Next, Machen describes some of the numerous ways in which liberalism minimizes the salvific work of Christ–while Christianity considers salvation to be the result of a work of God, on the rare occasions that it acknowledges a need for salvation, liberalism attributes it to humanity. Frequently, theological liberals interpret Jesus’ death as an example of Christian self-sacrifice, but once again, Machen shows, this conflicts with the historic teachings of all who have called themselves Christians. More soberingly still, he notes, by humanizing Christ’s work, liberals also trivialize it. As previously, he demonstrates that the liberal notion of an unconditionally forgiving God is both biblically unsound and indefensible in light of the repercussions of humans’ sins against one another (let alone against God). Throughout, Machen affirms that Christianity is far more than the bare facts of the life of a Jewish carpenter who lived two thousand years ago; undeniably, the joy and intimacy of a relationship with the Creator that liberal Christians so crave is a fundamental component of biblical Christianity–but this joy is always and only found upon comprehending the awesomely humbling truth of the facts of the Gospel.
In his final chapter, Machen concludes with reflections on how conservative Christians ought to respond to the presence of liberalism in the church. Once more, he shows that true Christianity and liberal Christianity conflict starkly even on the purpose of the Church they claim to share because liberals believe the church as a human institution can and will transform society. Gospel-centered Christians, however, recognize that only the saving work of Christ can change the world, and this revolution progresses one redeemed soul at a time. With his final words, Machen encourages struggling conservative Christians to rest in this fact, knowing that God has always sustained His Bride in the past and that He promises to continue to do so in the future.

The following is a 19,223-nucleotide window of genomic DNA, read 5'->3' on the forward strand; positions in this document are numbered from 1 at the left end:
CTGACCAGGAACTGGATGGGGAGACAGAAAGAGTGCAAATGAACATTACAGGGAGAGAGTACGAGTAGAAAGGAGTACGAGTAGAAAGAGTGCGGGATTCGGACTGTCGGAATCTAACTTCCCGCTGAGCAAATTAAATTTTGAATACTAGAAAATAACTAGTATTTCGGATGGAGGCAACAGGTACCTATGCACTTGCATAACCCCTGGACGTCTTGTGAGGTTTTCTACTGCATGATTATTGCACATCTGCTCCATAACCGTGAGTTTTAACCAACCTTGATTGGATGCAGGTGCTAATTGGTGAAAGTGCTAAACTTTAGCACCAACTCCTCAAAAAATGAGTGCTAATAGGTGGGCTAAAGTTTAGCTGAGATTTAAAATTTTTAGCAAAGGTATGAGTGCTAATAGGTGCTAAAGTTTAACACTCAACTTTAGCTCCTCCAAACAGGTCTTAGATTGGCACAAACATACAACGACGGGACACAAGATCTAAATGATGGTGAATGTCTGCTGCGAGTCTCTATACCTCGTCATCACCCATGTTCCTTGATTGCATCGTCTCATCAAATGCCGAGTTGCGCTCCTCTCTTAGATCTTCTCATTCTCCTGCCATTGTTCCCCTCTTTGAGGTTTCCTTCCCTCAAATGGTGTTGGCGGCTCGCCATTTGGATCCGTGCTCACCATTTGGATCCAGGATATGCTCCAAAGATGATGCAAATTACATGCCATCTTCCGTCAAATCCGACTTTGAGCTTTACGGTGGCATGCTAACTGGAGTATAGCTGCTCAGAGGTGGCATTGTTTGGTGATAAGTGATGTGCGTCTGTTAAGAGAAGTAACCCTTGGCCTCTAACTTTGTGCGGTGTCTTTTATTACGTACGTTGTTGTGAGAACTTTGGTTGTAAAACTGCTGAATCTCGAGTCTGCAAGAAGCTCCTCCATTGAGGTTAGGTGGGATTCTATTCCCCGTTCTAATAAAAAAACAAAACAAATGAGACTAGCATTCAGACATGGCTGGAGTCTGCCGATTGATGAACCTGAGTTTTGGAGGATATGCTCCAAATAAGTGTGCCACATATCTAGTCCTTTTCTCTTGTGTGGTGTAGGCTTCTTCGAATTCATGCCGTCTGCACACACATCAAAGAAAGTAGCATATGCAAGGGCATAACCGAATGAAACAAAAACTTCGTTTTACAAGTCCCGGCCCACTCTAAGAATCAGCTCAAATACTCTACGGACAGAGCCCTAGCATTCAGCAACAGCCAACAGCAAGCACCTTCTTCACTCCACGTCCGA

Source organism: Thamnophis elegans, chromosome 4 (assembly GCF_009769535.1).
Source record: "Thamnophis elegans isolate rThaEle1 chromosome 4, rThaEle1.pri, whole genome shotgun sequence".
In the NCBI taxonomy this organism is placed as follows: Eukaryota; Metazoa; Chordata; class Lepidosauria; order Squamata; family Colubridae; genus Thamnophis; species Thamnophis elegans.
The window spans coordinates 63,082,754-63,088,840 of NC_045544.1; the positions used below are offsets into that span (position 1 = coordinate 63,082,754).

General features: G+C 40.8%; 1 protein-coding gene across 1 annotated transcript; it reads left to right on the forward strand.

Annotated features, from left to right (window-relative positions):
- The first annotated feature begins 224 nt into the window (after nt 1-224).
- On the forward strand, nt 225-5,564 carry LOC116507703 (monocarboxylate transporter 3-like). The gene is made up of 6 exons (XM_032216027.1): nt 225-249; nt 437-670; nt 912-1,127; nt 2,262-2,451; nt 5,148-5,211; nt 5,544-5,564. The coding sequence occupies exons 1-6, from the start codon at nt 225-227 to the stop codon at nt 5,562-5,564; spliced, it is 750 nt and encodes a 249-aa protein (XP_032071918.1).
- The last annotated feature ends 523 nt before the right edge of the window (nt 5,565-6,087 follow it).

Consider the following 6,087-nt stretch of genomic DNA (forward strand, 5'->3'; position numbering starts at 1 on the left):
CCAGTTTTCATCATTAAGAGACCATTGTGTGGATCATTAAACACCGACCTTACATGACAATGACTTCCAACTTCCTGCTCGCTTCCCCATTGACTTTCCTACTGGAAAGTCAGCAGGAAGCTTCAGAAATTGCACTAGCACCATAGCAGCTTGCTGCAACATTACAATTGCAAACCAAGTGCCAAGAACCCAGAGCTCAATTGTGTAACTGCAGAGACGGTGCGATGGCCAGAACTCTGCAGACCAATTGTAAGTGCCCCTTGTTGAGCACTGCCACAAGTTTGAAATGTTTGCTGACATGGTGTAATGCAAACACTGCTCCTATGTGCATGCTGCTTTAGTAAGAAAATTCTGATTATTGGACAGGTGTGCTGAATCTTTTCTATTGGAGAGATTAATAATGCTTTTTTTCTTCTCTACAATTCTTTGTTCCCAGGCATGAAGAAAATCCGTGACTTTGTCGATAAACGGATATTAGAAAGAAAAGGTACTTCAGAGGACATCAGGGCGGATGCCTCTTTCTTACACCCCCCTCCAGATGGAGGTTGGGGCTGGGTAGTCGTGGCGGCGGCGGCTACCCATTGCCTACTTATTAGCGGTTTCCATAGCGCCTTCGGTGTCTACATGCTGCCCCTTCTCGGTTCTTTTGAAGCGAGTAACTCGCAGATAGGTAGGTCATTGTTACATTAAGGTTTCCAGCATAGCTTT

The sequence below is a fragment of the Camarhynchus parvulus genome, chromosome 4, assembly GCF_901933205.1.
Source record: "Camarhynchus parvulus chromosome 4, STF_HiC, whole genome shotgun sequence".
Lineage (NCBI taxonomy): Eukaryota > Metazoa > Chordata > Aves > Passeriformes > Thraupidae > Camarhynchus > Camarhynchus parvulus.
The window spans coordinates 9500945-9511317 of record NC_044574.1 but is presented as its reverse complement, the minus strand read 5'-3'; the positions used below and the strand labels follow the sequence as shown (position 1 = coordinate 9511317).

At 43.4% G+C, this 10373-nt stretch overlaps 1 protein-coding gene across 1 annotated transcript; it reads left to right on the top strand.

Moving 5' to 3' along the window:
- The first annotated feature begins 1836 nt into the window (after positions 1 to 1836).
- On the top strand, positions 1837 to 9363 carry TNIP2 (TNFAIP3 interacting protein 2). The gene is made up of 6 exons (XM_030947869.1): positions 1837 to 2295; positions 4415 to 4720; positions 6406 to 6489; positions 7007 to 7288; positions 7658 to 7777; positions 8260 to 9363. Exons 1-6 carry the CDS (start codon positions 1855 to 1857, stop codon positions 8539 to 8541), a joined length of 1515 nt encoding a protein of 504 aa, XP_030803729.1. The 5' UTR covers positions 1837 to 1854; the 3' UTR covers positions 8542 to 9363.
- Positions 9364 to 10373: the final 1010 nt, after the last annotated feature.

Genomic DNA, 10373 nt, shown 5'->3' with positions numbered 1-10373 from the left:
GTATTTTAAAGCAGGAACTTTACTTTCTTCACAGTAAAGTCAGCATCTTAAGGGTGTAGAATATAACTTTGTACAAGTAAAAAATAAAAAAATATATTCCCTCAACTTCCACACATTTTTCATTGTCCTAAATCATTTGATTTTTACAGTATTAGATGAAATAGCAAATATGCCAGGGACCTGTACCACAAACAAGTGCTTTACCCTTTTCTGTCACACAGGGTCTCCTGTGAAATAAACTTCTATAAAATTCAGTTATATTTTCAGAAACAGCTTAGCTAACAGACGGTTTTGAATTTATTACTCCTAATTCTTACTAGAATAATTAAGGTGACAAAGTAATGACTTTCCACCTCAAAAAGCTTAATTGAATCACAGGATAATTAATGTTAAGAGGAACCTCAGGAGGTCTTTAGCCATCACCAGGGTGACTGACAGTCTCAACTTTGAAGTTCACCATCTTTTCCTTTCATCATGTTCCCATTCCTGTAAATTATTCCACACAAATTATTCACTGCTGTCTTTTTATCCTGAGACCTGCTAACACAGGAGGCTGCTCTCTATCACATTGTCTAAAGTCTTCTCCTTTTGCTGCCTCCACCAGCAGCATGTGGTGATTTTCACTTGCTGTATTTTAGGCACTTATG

From the first page of Christianity and Liberalism to the last, Machen’s point could not be clearer: unlike the Christianity of the Bible, liberalism is based on a denial of reality (and while Machen specifically addresses theological liberalism, to an extent the same can certainly be said of political and social liberalism as well). On the outset, this fact may seem encouraging for conservatives–as Machen points out, philosophies founded on fantasy must inevitably fail. Unfortunately, though, these dangerous ideas do have dangerous consequences for the lives of the Image-bearing but fallen individuals who espouse them, individuals who “[love] the darkness rather than the light” (John 1:19 ESV), individuals no true Christian can be content to resign to their own folly. The Christian’s task here certainly is not easy–the world, flesh, and devil conspire against him–but mercifully, with us in our battle against attractive lies we have the ultimate Beauty, the one who is literally “the truth” (John 14:6), the crucified and resurrected Son of God of biblical doctrine who alone can deliver the freedom liberalism only nominally claims to provide.